Now that we’ve spent four posts getting our loglines hashed out, I want to share a tip that I think can punch up a good logline and make it great.
It’s the simple use of the word must or forced. How’s that work? Let’s look at some loglines.
In my previous post, I gave a few loglines for existing movies that I had written as examples. The one I wrote for Facing the Giants could use some extra oomph, so we’ll take a closer look at it a bit later. First, I want to come back to the best example from last time, which was the logline for Jurassic Park. Let’s write that logline two ways.
Version 1: Jurassic Park: A kid-hating scientist protects two children when a dinosaur park goes haywire and the monsters go on rampage.
Version 2: Jurassic Park: A kid-hating scientist must protect two children when a dinosaur park goes haywire and the monsters go on rampage.
Which one is more compelling? The second version. But why?
There’s only one difference between these two loglines, and it’s all in the first section. The first logline says, “A kid-hating scientist protects two children…” while the second changes the opening to, “A kid-hating scientist must protect two children…”
The only difference between those two loglines is the word must. That one word implies so much extra that just isn’t there in the first version. It means this guy is thrown into a situation where he has to do something he hates. It means we’re going to see him stretch and change for better or worse. It means he didn’t exactly make the decision to protect the kids on his own, which means conflict (and conflict is story). Will he change his attitude toward the kids, or will he end up abandoning them?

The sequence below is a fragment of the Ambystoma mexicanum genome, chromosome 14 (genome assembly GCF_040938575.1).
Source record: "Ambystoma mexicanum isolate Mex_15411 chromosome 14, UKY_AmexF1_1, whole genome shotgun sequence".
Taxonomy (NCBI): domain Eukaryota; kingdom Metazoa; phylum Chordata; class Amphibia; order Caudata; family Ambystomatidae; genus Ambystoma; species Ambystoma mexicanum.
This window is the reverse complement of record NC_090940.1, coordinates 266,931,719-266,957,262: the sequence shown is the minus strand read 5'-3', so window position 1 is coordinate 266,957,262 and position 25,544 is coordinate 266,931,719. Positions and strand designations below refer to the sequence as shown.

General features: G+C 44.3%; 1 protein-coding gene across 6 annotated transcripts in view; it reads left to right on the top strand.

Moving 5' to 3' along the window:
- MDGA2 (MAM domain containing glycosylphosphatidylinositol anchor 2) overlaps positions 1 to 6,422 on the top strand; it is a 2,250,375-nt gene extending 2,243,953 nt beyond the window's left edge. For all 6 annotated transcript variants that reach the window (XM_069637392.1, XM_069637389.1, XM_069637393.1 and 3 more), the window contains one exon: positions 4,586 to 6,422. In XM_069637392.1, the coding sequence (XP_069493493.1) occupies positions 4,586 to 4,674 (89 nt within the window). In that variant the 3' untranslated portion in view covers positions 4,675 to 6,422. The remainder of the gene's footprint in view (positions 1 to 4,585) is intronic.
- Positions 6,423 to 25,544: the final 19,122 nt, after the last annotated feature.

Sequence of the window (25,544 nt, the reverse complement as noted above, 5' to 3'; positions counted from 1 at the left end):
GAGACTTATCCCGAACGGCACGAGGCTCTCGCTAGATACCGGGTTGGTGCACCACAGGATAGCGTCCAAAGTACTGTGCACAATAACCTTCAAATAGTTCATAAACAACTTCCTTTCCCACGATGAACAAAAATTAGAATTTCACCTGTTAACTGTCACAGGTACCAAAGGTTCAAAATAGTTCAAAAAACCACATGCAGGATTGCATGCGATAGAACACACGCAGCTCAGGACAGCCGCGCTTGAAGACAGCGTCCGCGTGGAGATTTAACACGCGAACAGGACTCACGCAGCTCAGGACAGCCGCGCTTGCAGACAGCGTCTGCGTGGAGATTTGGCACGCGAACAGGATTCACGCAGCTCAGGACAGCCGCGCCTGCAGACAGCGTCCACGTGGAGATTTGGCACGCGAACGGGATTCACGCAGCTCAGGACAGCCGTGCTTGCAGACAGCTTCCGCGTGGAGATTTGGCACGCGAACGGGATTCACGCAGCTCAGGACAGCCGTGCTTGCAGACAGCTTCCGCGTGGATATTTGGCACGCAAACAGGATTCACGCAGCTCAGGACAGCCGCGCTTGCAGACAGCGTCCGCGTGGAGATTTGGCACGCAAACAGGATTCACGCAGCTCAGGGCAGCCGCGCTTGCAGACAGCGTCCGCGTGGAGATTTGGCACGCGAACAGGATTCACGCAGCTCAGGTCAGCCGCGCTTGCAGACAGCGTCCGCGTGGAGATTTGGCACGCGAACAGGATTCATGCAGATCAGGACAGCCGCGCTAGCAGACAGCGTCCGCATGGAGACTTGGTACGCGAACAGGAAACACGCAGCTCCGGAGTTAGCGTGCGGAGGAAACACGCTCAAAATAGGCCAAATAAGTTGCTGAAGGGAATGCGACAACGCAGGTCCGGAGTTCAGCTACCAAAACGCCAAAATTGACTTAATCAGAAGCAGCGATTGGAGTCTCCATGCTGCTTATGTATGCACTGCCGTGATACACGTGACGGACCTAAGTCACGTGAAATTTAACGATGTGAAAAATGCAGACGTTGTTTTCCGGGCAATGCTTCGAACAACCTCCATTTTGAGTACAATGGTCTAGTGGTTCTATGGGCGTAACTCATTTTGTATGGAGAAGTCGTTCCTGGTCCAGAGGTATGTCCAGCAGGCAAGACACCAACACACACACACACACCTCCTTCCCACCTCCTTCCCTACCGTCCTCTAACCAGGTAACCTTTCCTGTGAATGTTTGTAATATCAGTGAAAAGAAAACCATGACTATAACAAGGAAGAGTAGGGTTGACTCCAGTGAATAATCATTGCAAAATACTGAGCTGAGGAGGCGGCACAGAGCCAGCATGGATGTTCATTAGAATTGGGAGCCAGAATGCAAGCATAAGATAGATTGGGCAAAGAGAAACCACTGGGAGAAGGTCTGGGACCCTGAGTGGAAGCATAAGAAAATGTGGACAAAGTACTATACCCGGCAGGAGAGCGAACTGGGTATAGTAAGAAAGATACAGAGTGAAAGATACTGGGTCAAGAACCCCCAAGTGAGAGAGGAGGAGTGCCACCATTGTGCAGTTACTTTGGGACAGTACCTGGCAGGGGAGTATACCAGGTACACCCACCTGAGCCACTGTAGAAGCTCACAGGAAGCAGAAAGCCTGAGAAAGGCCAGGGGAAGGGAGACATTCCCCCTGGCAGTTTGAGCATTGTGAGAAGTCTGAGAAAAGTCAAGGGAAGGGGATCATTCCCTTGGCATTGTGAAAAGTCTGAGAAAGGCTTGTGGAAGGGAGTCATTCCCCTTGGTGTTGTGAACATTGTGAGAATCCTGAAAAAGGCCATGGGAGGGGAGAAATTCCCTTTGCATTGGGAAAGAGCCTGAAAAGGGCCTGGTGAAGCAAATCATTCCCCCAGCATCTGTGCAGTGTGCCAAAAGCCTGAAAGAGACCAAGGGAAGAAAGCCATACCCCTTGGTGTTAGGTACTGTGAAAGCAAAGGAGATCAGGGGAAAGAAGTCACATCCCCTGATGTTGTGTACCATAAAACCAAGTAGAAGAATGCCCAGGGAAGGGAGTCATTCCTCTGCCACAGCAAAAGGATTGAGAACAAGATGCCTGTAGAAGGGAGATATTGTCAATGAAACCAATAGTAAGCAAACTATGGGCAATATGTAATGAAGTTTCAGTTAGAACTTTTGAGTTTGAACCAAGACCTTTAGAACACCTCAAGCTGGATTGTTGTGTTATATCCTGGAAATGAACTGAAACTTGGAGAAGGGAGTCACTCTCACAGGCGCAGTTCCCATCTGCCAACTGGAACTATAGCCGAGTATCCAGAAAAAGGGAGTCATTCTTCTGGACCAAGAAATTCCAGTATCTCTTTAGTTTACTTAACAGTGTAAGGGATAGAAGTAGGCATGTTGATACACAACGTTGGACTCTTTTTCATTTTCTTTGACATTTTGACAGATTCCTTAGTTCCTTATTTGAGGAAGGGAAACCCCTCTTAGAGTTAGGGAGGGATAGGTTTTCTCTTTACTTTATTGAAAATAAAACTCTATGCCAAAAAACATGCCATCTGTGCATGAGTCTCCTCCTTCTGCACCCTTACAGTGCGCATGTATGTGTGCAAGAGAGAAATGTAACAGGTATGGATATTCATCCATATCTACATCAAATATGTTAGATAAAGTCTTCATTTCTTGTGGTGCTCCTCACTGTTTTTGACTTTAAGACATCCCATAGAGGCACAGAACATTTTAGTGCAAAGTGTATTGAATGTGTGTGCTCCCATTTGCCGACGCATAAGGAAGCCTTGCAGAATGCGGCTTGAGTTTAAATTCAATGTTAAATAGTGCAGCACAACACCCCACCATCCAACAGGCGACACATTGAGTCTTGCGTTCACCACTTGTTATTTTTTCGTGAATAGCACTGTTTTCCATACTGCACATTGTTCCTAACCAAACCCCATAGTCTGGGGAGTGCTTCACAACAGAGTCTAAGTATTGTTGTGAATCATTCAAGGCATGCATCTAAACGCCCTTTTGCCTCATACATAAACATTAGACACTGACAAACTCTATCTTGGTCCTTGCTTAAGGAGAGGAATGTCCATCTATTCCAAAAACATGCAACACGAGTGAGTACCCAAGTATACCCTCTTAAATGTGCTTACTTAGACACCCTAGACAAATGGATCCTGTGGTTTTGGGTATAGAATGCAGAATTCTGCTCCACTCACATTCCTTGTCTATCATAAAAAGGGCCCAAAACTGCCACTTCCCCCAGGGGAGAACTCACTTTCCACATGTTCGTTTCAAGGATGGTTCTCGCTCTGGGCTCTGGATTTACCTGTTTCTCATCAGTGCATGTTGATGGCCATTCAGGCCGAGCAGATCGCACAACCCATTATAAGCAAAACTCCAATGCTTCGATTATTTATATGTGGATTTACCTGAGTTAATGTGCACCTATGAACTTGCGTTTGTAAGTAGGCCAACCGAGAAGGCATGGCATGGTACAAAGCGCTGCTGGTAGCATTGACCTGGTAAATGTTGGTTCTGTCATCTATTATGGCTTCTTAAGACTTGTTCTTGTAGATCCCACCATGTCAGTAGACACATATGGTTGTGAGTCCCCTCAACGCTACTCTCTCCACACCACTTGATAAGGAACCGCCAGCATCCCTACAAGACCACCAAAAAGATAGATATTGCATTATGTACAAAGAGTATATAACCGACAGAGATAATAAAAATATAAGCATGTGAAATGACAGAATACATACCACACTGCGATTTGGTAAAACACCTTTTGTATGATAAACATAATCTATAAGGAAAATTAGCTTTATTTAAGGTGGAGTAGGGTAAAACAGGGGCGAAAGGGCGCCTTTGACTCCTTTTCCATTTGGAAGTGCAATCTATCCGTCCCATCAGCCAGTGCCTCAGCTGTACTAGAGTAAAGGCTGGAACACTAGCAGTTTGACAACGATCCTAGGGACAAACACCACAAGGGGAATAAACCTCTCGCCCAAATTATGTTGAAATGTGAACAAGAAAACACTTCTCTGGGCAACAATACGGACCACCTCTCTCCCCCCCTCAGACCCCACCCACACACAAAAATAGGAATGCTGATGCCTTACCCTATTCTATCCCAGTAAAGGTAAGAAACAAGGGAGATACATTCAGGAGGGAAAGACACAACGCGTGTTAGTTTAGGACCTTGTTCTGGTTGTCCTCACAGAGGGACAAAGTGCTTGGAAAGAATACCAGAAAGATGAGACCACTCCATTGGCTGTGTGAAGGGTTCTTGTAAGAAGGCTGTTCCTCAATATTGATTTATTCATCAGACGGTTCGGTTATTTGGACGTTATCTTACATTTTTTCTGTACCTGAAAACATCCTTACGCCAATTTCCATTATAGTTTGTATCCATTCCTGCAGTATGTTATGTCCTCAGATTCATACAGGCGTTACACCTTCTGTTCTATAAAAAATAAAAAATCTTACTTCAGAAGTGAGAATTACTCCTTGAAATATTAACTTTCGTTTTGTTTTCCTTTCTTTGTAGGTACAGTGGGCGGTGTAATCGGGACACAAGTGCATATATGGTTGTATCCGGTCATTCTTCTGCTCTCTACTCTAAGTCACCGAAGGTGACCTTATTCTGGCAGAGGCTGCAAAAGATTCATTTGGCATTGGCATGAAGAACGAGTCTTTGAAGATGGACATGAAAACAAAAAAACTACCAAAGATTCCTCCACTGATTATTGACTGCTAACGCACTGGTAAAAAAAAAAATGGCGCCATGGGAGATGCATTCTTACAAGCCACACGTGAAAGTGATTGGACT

By implying all of that with one small word, we’ve suddenly made this logline much more interesting. Let’s see if we can apply this trick to Facing the Giants. Here’s what we had last time:
Facing the Giants: A failing coach and his terrible football team transform their game by playing football for God rather than men.
To get this one to a point where we can use the must trick, we’re going to need to do a little bit of rewriting. Something more like this:
Facing the Giants: Faced with losing his job, a failing coach must rally his pitiful team to transform their game by playing football for God rather than men.
As with the Jurassic Park example, this one is improved by including the word must, but there’s a little more going on here. In the original logline, we had nothing that would have forced the coach to change. We had to fix that before we could use our trick, so we added the opening clause, “Faced with losing his job,” to set up the conflict before dropping our magic word. Now that’s a much more compelling logline!
When you’ve gotten pretty good at using must, you can start using the forced (you know you saw that bad Star Wars joke coming). It works on the same principle, but make sure you use forced only when it’s appropriate.
Because the word forced implies that our hero has no choice or is thrown into a situation, make sure that he has no other choice before you exchange must for forced. It wouldn’t be appropriate to use in our Jurassic Park logline, since our scientist could have run away and left the kids to themselves, and we’d still have had a story to tell. But what if we were writing a logline for a movie like Apollo 13?
Apollo 13: When a moon mission goes horribly wrong, three astronauts are forced to improvise a new way home.
You could use must here, but forced works well in this case because the astronauts are thrown into this situation with no immediate way out except to give up right now and die. And since we certainly wouldn’t come to the theater to see that (or I wouldn’t, anyway), we know the astronauts have been forced to come up with a way home.
Try it with your own loglines and see what wonders these little words can work. While this trick isn’t for every logline, and you can write a perfectly good logline without adding these two words, it might be just what you need to turn a good logline into a great one.